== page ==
FLIP FLOPS AND OCTOPUS APPETIZERS
Last Friday as I was in my home at Borel, Haiti preparing to get ready to fly home on Sunday morning for a few weeks of rest, meetings and speaking engagements I had a visitor knock at my door. This is a typical everyday occurrence that goes with my director's job and it always intensifies as my departure date approaches. Loveline our Haitian daughter came to notify me I had someone who wanted to talk to me, this usually means one thing someone is there to ask me for help with something. Much to my surprise though this person had come to bring me a gift or actually gifts.
My Haitian visitor who was a rather short, thirty something diver was from a beach area on the N.E. side of St. Marc. This is where we sometimes take our teams to swim on Sunday afternoons. Haitians are innovative and resourceful and he made his living by diving off shore for live conch
( lambi), lobster and occasionally octopus. The conch our doubly valuable because he can sell the shells as well as the meat that is inside to those who come to swim at the beach area. He called himself a diver and a chef. He wanted to inform me that he had traveled from St. Marc to prepare us Project Help missionaries a meal out of lambi and octopus.
It is not unusual for Haitians to bring or give you edible gifts, even live ones. I was once given a live goat for something I had done to help out a relative of an employee. Immediately after the goat was butchered I was informed my cook was preparing me a goat brain sandwich. I often order lambi at Haitian restaurants where it is part of a delicious Creole sauce. Once in a while I buy it raw from street vendors who preserve it in a spicy pickling sauce and put it in an old rum bottle from which they dispense it. I had never eaten octopus put I'm not squeamish about food nor how it is prepared and seeing how I was on my own for lunch that day it was a much welcomed gift. The other missionaries were in St. Marc buying groceries and were going to eat at a restaurant above the Deli Mart.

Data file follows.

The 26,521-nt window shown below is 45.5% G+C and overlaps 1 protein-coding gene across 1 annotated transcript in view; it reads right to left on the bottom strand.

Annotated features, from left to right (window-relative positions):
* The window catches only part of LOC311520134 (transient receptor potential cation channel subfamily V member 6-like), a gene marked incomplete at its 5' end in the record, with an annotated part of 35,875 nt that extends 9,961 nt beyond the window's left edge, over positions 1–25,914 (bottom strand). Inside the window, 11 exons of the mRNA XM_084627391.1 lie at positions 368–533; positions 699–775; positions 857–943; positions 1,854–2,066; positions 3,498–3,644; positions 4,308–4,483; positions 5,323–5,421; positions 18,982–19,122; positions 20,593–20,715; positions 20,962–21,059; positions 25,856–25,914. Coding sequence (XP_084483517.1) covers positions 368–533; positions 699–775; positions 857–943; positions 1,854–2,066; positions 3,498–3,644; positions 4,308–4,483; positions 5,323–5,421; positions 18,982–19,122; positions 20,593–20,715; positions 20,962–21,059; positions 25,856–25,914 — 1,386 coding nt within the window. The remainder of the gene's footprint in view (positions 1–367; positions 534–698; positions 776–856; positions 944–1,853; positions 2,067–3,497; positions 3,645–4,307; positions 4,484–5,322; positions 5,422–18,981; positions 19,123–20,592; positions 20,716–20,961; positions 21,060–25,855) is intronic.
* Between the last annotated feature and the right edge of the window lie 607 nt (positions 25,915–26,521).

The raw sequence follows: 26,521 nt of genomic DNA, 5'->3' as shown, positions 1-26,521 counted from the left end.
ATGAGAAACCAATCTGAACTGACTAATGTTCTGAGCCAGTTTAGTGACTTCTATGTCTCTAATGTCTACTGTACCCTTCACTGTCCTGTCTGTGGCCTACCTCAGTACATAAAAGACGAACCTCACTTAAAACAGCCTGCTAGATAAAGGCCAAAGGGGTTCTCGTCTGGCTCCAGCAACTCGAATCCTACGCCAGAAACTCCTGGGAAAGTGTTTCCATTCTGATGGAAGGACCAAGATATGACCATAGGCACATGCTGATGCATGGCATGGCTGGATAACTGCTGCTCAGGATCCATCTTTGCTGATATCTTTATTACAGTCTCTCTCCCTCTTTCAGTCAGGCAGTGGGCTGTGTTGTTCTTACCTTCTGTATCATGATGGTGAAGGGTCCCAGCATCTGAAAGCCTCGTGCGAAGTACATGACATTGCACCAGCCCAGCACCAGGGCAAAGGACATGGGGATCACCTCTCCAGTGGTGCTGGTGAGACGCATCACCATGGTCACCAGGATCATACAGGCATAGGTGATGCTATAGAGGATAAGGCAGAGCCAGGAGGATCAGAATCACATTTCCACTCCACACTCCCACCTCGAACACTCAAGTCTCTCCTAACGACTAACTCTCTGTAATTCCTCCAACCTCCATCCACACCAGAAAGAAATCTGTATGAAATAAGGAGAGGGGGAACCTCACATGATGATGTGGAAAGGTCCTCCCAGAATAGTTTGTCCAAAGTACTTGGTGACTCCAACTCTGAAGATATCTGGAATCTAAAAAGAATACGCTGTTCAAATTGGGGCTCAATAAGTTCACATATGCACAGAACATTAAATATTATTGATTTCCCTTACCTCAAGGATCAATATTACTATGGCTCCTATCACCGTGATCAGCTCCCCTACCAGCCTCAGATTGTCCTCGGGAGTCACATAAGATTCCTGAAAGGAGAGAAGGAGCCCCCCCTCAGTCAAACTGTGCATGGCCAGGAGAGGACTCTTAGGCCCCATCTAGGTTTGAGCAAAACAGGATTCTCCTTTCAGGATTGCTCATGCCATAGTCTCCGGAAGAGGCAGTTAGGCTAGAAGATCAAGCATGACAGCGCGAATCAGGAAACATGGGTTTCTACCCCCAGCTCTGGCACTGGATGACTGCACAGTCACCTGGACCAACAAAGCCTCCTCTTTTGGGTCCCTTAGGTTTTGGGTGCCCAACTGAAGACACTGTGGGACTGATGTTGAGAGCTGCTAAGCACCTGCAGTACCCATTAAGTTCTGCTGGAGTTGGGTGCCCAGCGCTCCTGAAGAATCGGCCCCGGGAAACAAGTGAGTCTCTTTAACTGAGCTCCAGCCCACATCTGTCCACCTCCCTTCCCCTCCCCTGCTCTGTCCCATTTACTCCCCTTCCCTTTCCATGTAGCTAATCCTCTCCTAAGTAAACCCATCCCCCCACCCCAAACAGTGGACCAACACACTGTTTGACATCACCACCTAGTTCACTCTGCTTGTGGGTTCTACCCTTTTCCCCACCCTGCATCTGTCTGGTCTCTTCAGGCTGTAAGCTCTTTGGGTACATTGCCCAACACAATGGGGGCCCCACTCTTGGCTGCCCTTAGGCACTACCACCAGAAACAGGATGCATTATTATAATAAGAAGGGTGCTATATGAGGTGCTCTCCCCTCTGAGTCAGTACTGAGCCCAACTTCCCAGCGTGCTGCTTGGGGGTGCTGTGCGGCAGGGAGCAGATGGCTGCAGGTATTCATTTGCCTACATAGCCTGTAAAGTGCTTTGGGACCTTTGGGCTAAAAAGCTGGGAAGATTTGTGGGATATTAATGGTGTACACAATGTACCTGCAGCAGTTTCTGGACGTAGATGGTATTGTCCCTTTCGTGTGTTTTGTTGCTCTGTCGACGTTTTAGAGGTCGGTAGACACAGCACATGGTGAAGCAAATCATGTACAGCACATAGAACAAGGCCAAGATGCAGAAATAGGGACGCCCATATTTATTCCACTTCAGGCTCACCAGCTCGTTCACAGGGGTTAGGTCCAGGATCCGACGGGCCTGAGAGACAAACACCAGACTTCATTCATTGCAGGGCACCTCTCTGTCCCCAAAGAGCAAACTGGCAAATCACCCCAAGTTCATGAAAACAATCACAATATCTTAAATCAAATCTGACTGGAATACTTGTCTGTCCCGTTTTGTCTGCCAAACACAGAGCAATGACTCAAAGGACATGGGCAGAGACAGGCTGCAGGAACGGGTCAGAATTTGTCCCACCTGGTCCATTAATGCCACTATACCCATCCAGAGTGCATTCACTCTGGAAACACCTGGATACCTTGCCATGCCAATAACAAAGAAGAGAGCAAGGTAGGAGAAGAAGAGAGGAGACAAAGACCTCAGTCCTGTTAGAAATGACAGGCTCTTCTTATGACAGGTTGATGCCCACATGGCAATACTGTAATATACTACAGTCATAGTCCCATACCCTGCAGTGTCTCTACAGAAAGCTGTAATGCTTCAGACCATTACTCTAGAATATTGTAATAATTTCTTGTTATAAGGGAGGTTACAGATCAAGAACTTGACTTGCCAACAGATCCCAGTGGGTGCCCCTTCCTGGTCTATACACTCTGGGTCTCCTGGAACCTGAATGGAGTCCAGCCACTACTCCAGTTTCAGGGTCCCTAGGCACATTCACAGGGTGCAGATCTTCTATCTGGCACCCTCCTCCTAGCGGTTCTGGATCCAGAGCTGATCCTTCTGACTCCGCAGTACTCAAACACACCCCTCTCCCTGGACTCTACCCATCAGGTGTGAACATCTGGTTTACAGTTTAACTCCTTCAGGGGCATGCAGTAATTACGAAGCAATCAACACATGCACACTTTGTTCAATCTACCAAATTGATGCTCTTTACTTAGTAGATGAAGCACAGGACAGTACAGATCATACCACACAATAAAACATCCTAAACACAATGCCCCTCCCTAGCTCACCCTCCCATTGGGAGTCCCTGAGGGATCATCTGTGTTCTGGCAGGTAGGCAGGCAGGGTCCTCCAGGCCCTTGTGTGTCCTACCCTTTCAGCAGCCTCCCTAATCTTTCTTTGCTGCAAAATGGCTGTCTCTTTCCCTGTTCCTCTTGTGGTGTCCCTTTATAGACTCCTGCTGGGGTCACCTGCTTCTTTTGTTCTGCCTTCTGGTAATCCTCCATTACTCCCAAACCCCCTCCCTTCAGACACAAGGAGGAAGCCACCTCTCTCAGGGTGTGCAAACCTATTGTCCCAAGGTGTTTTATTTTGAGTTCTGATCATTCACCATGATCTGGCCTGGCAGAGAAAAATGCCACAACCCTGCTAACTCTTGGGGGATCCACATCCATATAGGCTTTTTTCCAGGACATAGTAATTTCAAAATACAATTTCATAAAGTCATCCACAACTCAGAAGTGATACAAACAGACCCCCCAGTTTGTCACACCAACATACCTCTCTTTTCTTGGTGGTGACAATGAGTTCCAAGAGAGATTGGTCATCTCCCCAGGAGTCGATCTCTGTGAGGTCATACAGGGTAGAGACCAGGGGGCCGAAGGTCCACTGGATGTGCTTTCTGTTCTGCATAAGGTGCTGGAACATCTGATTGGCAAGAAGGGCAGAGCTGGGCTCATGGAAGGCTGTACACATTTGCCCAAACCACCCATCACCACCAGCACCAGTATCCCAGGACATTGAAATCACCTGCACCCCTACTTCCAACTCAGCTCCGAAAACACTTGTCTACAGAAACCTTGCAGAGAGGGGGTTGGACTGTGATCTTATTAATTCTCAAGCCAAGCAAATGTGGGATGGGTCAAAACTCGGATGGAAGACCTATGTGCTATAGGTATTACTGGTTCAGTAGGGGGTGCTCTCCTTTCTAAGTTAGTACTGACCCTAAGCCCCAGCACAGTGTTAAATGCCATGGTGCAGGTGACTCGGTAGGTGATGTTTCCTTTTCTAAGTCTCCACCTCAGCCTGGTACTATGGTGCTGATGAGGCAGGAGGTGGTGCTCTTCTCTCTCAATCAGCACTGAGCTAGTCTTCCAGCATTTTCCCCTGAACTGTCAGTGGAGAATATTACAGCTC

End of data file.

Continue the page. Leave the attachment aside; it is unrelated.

As I watched him prepare my ocean treat I learned the details that had brought him 30 miles inland to cook me a meal. The Sunday before our team and some of the missionaries had gone to the beach where he makes his living. Now normally we can drive to the beach but that day a truck had broken down on a very steep section of the beach road making it difficult to get pass that vehicle. So the transport truck was parked and the group walked to the beach as we had often done before the road was improved. One of the team members was wearing flip flops
(not good for hiking in Haiti) and as often happens the flip flop fell apart. It seems our visiting diver happened along and offered his foot ware to the barefoot team member and out of gratitude some money was exchanged. The diver wanted to give a little extra in return for the money he had received and as I said earlier Haitians are very resourceful people. So he also didn't miss the chance to give me a short sales pitch of how he could do this as a service for our teams. I wouldn't be surprised if you come and spend a week with us you might be eating some conch and octopus appetizers. SJM